Horton was a fan favorite and an uber-talented winger, but he wasn’t happy here and asked to be traded. Tallon, in keeping with his promise to get rid of players who “don’t want to be here,” did just that and shipped Horton off to Boston.
Said Tallon, “We want a real solid team with players who care and are passionate and pay the price to win.”
Nate was coming off of one of his best seasons, and the numbers he was able to produce were despite the fact that he spent quite a bit of time off the ice after he was struck with a puck and had his leg broken. After getting to know Nate a little better last season, I can say that it’ll be a little weird when we see him for the first time on November 18th in the Garden. But when someone asks to be traded, there is generally a little twinge of betrayal (no matter how justified the guy was in asking to be moved). Some of the comments he made about our organization after the trade stung a little, but there is always a little element of “the truth hurts” when hearing negative comments from former players. While I don’t wish him anything less than success in the future, I hope that none of it comes against the Panthers.
Also gone from last year’s roster are Kamil Kreps and Nick Tarnasky. Kreps, who most likely was not going to be offered a contract by the Panthers (or anyone else in the NHL), signed to play next season with the Karpat Oulu of the Finnish League. Kreps struggled at the NHL level and had anemic numbers last season, but his scoring troubles certainly weren’t for a lack of effort. While he may not have been the best player on the ice at any given time, I always appreciated the fact that he seemed to give 100% on every shift night-in and night-out. I wish him the best of luck in his career. Tarnasky, though, never really made an impact while he was here, and his absence also most likely won’t be noticed. In the seasons before he came here via a trade for Wade Belak with Nashville, Nick was a noted Panther Killer. In one play a few seasons ago, he took out Mike Van Ryn (wrist injury) in the corner, and then laid out Bryan Allen with a nasty sucker punch while the refs were restraining Allen. It’ll be interesting to see if Tarnasky is picked up by anyone in the coming months.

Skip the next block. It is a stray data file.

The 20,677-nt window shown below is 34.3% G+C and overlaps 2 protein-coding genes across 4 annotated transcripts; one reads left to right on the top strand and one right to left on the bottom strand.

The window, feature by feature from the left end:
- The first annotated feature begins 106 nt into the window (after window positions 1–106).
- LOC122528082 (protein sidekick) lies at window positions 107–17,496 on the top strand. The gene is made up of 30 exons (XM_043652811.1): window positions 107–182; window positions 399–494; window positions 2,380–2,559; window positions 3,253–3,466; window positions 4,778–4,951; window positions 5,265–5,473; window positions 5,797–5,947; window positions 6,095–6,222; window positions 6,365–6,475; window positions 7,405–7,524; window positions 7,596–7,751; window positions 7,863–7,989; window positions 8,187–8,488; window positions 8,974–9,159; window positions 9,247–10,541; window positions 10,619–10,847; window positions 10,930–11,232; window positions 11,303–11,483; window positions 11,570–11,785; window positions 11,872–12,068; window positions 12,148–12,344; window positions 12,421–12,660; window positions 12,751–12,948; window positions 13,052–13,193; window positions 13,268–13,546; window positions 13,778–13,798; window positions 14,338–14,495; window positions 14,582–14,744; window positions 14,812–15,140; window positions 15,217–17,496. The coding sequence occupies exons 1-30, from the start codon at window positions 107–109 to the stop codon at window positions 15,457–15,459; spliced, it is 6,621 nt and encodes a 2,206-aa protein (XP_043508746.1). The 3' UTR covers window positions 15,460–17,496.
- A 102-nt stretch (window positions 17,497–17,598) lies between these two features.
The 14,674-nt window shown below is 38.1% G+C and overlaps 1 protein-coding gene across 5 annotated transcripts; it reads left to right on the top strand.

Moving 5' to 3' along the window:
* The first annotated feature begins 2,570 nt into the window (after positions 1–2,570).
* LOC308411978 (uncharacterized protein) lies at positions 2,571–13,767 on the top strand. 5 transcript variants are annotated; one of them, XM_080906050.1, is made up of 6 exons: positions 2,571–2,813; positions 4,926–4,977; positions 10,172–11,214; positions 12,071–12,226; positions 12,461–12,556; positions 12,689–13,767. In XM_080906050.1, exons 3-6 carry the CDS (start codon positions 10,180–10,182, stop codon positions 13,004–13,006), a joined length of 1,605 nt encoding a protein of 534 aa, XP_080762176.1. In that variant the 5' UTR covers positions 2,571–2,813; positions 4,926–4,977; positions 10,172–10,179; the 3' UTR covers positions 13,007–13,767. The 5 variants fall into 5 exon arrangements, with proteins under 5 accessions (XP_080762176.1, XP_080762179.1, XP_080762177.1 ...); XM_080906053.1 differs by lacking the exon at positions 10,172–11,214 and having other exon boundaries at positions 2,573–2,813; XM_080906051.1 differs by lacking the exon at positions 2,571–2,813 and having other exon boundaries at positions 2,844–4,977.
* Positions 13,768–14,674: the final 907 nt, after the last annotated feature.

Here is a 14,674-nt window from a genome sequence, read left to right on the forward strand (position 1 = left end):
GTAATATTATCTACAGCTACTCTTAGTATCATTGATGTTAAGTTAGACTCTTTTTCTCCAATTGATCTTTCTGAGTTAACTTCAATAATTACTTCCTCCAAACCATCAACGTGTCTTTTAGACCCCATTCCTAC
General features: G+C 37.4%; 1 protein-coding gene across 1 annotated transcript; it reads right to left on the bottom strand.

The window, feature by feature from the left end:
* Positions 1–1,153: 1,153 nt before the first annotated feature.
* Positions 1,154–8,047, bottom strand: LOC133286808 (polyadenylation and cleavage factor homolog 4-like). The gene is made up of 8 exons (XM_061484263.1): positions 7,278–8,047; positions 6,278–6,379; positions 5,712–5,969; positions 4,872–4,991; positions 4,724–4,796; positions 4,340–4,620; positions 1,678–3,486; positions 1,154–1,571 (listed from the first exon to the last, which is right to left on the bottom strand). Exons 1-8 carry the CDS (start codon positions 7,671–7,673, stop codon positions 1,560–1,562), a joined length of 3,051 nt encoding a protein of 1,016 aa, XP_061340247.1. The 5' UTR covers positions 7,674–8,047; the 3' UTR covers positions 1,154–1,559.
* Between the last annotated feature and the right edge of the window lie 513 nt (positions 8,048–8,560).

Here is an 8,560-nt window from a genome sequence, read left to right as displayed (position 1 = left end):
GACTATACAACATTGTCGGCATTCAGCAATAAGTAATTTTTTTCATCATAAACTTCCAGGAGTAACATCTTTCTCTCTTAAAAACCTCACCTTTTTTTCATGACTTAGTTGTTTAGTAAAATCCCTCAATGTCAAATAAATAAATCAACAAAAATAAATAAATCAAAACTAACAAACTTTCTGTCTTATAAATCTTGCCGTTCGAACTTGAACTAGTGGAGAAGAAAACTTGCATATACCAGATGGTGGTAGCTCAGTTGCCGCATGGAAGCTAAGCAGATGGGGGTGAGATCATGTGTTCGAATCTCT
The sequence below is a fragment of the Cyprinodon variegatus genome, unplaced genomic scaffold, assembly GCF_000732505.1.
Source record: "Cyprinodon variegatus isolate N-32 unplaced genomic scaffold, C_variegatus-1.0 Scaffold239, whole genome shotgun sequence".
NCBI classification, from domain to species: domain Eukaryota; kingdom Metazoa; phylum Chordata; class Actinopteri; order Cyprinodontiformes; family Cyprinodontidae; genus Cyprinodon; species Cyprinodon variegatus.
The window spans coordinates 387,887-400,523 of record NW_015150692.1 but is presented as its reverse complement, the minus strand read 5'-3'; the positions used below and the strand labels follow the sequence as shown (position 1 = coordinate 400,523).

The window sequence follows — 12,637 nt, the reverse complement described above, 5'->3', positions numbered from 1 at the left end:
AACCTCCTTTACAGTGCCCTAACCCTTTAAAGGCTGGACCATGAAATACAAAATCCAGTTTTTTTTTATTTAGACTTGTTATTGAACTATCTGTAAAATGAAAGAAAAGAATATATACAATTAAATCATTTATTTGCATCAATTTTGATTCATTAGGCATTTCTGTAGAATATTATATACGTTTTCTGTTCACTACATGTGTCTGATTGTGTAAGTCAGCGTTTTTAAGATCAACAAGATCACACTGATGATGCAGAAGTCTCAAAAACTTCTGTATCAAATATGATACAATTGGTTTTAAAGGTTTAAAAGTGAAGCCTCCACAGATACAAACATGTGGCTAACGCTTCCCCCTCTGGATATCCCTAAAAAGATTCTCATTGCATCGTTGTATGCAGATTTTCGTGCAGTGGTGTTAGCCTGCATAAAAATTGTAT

With the free-agency period opening on Thursday, it’s going to be interesting to see what, if any, changes are made to our roster. The Panthers were able to unload a ton of money from the books when they rid themselves of a couple of expensive contracts, and that is money which can now be used to bring in free agents or complete further trades. It’s going to be exciting. For the first time in a very long time, there is buzz in Sunrise… It’s as if people are waiting to see what Tallon is going to do next. I’ll admit, I’m one of those people!
In just a few days I’m conducting an interview with David Booth, and the article resulting from that interview will be posted shortly thereafter. I hope you’ll check back and take a few minutes to read as I catch up with Dave in Michigan at the halfway point of the off-season. If there is a specific question you’d like to have me ask Booth, send me an email along with your name, and I’ll try to get as many fans’ questions answered as possible.
Thank you to all of you who emailed and sent messages to me on facebook after my last article. I enjoyed corresponding with each of you. If you have questions, comments, or suggestions, I can be reached at:
VanMurph@hotmail.com or followed on Twitter @Van_Murph
Thanks for stopping by the blog.